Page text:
eileen's Reviews > Side Effects May Vary

Side Effects May Vary by Julie   Murphy
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did not like it
bookshelves: contemporary, young-adult

Check out more of my reviews at Singing and Reading in the Rain!

Side Effects May Vary, contrary to the positive reviews everywhere, was a strong miss for me. I found the main characters annoying, the pacing disarming, the severe gender stereotyping, and the organization messy. I was looking for a cancer book that would punch me in the gut with redemption and justification, but ultimately my gut was untouched and rather disappointed.

First of all, the pacing was rather a mess. We have four different perspectives happening, Alice and Harvey now, and Alice and Harvey then. Not only were Alice and Harvey’s individual voices impossible to tell apart most of the time, but the “then” and “now” scenes were completely jumbled up. We’d randomly have five chapters now, and then ten chapters then, and so on and so forth. It was disorganized, and the plot suffered because of it. The “then” was mostly to establish what Alice did when she first found out she had cancer, but with the lack of a pattern in the chapters, it seemed easier just to split the book into two parts, one half detailing what she went through before she went into remission, and the other half about how she coped with the consequences, as opposed to jumbled up chapters that confused and bored me.


Our two main characters, Alice and Harvey, are well-developed, with a palpable and sound characterization. By the end, I made the conclusion that Side Effects May Vary isn’t really about Alice; it’s about Harvey and his unrequited love for Alice. Either that or this book lost its way in my brain, because while Alice was the one dealing with leukemia, this book strongly focused on the hot-and-cold relationship of Alice and Harvey. Bluntly, Alice was a bitch, and Harvey was a pushover. Alice repeatedly used Harvey for her twisted bucket list of people she wanted to screw over. Personally, I understood why she may have held angry feelings towards these people, but the way she acted outside of those instances were unforgivable. In maybe the second chapter, after Alice finds out she’s in remission, there’s a chapter where she and Harvey are sharing an intimate moment together. Then in the next chapter, she’s hooking up with another guy and is apathetic towards Harvey when he catches her in the process of hooking up. Around halfway through the book, pages and pages later, Alice began harping on and on about how Harvey started dating another girl and how Alice had finally chose him, but he instead went and chose another girl. I would’ve been slightly sympathetic if she hadn’t done the same thing to him earlier with Eric.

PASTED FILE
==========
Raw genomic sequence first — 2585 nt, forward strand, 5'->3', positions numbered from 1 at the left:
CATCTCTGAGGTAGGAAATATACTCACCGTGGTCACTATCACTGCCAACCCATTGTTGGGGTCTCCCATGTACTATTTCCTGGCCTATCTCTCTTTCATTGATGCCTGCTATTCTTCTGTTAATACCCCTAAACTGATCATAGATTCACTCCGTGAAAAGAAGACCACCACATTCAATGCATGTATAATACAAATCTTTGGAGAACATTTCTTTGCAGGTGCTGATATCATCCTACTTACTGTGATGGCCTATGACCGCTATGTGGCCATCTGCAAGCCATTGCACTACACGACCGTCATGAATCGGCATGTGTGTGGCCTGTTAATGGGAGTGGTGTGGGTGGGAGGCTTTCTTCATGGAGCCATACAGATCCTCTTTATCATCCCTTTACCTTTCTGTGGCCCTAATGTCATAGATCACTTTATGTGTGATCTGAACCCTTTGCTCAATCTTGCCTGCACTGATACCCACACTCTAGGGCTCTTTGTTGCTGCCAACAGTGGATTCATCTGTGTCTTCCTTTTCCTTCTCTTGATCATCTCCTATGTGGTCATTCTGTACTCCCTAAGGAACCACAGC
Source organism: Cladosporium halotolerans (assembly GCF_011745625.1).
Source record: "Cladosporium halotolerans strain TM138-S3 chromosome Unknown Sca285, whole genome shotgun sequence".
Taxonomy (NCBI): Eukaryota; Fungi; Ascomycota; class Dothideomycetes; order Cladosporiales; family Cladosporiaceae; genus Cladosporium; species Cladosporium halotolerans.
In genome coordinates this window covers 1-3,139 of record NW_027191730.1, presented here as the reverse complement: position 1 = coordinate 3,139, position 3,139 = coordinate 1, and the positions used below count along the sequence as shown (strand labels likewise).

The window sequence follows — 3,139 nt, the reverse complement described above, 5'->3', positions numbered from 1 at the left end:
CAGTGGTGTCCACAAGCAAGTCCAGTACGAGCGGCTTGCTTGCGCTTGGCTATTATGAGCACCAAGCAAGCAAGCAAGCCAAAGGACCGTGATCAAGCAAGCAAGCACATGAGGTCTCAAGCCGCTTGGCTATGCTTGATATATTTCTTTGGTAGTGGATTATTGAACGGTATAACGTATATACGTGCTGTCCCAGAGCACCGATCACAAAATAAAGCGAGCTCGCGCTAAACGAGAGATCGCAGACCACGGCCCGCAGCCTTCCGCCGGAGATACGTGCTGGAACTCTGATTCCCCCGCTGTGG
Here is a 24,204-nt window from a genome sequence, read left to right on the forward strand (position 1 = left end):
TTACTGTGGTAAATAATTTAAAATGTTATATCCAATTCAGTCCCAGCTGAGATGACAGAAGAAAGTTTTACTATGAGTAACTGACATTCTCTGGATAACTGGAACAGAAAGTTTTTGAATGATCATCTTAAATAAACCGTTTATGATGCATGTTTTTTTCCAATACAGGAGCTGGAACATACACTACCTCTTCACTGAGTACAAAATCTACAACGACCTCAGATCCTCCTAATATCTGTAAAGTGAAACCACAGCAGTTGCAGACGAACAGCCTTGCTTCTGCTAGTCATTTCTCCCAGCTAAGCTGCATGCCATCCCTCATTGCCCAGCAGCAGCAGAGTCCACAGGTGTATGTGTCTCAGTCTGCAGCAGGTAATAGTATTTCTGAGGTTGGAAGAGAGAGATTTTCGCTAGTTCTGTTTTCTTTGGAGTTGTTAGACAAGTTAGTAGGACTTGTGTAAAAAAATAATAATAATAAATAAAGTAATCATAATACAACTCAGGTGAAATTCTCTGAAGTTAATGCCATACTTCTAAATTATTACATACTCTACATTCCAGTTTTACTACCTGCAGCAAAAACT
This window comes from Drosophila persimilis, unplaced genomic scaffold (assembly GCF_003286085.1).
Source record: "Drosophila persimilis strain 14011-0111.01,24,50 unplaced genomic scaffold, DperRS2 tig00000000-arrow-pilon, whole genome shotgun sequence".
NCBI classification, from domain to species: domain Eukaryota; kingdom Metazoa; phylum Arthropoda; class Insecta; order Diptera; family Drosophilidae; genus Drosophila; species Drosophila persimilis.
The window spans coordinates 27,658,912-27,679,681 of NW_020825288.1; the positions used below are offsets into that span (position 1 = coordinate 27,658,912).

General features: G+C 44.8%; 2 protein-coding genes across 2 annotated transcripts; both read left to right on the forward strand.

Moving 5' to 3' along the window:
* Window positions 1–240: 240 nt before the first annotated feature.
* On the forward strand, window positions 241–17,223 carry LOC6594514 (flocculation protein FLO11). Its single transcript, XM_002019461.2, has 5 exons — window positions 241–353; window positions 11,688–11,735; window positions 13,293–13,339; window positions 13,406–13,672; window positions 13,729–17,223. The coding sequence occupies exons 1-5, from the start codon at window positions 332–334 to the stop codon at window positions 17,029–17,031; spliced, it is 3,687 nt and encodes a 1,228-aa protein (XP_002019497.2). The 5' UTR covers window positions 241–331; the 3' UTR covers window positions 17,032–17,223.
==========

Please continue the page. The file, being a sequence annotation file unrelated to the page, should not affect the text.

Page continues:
Harvey, who was even worse than Alice, was a total pushover. He submitted to everything Alice told him to do, and even when everybody knew that he was being used by her, he seemed okay with it.

”You are in love with me, and you always have been. But this is the truth, Harvey: I don’t love you. Not at all. Not you, not anyone, and anything.” And because that wasn’t enough, because I hadn’t done enough damage, I said, “You’re sad and pathetic. You have no spine, and the fact that you think someone like me could ever love someone like you only proves my point.


After Alice acts like a total bitch to him, he still chooses to go back to her and he still loves her, no matter how bitchy she acts towards him. Harvey actually was a sweet guy, which made Alice deserve him even less because she insinuates that she’s almost better than him, in a way, and even when she tries to act nice, she ruins it with a complete move that made me want to punch her, even if she was in remission.

”You can’t apologize for my feelings and expect things to be better.” He paused. “Especially not when you’re the reason for them.”

I knew what he was talking about, but that hadn’t been what I meant. I didn’t think. “Harvey—“

“No,” he said. “An apology like that makes it sound like you had nothing to do with why I was mad when you were what got me all angry in the first place.” His voice rose with each word. “That’s not okay.”

“I—I’m sorry. I didn’t mean for it to sound that way.” I almost said it, that I was sorry for how I'd acted and what I did, but instead I said, “Do you want to write up your own apology and I can sign it? Would that work for you?”